Home Company News “How-to” series: Online fraudsters unmasking

“How-to” series: Online fraudsters unmasking


We often mention our successful cooperation with translators and interpreters from all over the world. Indeed, we receive dozens of CVs daily and it may seem very easy to start collaboration with such linguists in case we’ve got relevant projects. However, their eagerness to work is the first wake-up call. Such mailout might be a sign of online fraudulence. How to recognize that? We’re ready to share our own experience below.

Sometimes our long-term clients surprise us with offbeat tasks. What about medical documents (full of abbreviations and acronyms) to be studied in the Czech language and then summarized in German? Dealing mostly with the Russian language, we’d rather not undertake such a project in another situation. But the order had been placed by one of our most valued long-time partners. How could we refuse? More than that, we’ve got great experience in solving uncommon tasks. But this time… something went wrong.

It’s a story with a happy end: the project had been accomplished and delivered on time to the client. However, the experience might have been quite negative, if we hadn’t detected that our newly selected translator was a fraud.

We found an appropriate Czech – German linguist among the freelancers who regularly send out their cooperation offers. We looked through the CV, made sure the translator was experienced enough in the field and contacted her via e-mail. The translator replied quickly confirming her availability. So we let her sign a non-disclosure agreement and handed over the project. Everything seemed to be alright. But there was an inkling gradually growing inside our minds. Here are some points that made us feel suspicious.

The translator:

  • Responds promptly, but the replies are quite laconic, containing just a couple of short simple English sentences.
  • Gives us the rate in USD, even though she lives in Euro-zone (based on the CV).
  • Ignores our request to give us the mobile number or any other way to contact her, except email address.
  • Has no additional questions regarding the project, though writing a summary is not the most common translator’s task.
  • Signs the NDA with a computer-generated signature, without having it printed and signed in ink.

But the deadline was set, availability confirmed. From now on, the work status is “in progress”, we thought.

The possible consequences of this ‘probable’ cooperation remain unknown. Luckily, we trusted our suspicions, and looked up the freelancer’s email address in Google. We found it on a website with online fraudsters listed. They mail out their CVs to companies and agencies throughout the world to undertake translation projects and get paid for them, not going to send them back.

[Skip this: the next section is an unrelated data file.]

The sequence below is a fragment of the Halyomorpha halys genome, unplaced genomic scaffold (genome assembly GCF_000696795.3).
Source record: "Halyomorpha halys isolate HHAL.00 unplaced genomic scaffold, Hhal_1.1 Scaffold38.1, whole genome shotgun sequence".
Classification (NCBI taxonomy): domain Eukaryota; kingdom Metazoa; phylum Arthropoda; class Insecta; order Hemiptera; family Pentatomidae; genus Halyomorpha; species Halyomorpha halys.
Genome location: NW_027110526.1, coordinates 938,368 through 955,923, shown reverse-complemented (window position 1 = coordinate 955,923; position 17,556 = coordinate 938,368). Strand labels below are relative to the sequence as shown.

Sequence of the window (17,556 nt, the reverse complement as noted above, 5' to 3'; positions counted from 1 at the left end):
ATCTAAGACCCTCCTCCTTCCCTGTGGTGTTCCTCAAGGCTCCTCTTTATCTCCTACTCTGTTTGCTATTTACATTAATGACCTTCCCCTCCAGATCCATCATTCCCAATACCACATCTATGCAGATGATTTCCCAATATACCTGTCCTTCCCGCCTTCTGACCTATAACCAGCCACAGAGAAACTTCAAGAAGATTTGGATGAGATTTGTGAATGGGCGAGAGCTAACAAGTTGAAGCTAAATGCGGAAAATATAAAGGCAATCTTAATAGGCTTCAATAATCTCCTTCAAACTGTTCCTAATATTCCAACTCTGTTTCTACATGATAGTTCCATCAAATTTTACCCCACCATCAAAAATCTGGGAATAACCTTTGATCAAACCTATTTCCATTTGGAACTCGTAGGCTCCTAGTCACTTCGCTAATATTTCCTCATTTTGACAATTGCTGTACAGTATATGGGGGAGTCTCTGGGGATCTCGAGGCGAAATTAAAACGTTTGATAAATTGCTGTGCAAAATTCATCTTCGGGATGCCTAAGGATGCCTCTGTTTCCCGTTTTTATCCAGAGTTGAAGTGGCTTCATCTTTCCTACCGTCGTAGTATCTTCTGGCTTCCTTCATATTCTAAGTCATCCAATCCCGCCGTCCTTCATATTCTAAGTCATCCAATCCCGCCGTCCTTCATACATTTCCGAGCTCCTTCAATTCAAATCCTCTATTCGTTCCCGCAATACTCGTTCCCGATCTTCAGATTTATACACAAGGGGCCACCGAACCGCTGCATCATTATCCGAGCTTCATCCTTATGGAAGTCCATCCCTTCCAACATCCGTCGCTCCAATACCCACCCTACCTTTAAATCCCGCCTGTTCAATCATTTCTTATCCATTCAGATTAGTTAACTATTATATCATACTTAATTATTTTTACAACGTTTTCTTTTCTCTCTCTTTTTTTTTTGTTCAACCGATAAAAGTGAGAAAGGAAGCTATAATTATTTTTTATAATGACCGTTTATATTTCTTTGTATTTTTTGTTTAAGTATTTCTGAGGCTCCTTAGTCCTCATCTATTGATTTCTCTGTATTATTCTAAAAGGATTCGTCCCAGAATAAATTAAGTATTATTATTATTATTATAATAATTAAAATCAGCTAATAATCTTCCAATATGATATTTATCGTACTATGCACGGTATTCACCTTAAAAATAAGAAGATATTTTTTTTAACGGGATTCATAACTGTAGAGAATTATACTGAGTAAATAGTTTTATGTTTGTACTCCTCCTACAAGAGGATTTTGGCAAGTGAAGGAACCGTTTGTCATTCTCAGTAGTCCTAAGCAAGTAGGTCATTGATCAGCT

That was the last straw for us, so we kept on looking for a REAL Czech-German translator and have found the right one eventually. He responded to our emails reactively and appropriately, his CV contained all the possible ways to reach him (email, cell number, a personal website, skype), he printed the NDA and signed it in ink, had a few questions regarding the job. With this reliable translator by our side, we didn’t feel really alarmed when the first one hasn’t showed up at the specified deadline. This ‘bot’ translator responded to our mail, asking for more time to complete the task, assuring us it had almost been done. No thanks, that’s enough, we thought. We replied that the client couldn’t have waited any longer, so we had to cancel the project.

All in all, how does it work? Most likely, an online fraudster:

  • Creates his/her resume, combining facts from real translators’ CVs to build their own work experience and doesn’t give any way to reach his/her promptly, except email address.
  • Makes up a name similar to a foreign one, often looking awkward (for “native Russian” translators it might be a female name and a male form of a surname, for example “Lena Romanov”, “Natasha Ivanov”, etc.).
  • Doesn’t ask any questions concerning the project, then misses out the deadline and asks to give more time to complete the job.
  • Assures that everything’s ready, even shows a small part of a translated document (possibly done by Google Translate), but then suddenly demands a pre-payment, having doubts about the agency’s reliability, since it’s the first cooperation.
  • Makes PMs desperate because of the tight deadline, so they don’t have any other choice except sending a pre-payment to have the project accomplished.

The agency’s team relies on the translator, hoping the project will be delivered after the payment is received. Alas! Online fraudsters hardly ever get in touch again after getting money. So the PM has to do something to evade a total failure: to warn a client about the missed deadline and look for a new translator.

To sum up, this time we managed to recognize a fraud before it was too late to rescue the project. This is how a new chapter to our company’s PM guide has been added: “How to recognize a freelance translator is a fraudster”.

Better safe than sorry – that’s what we’ve learned from the story told above.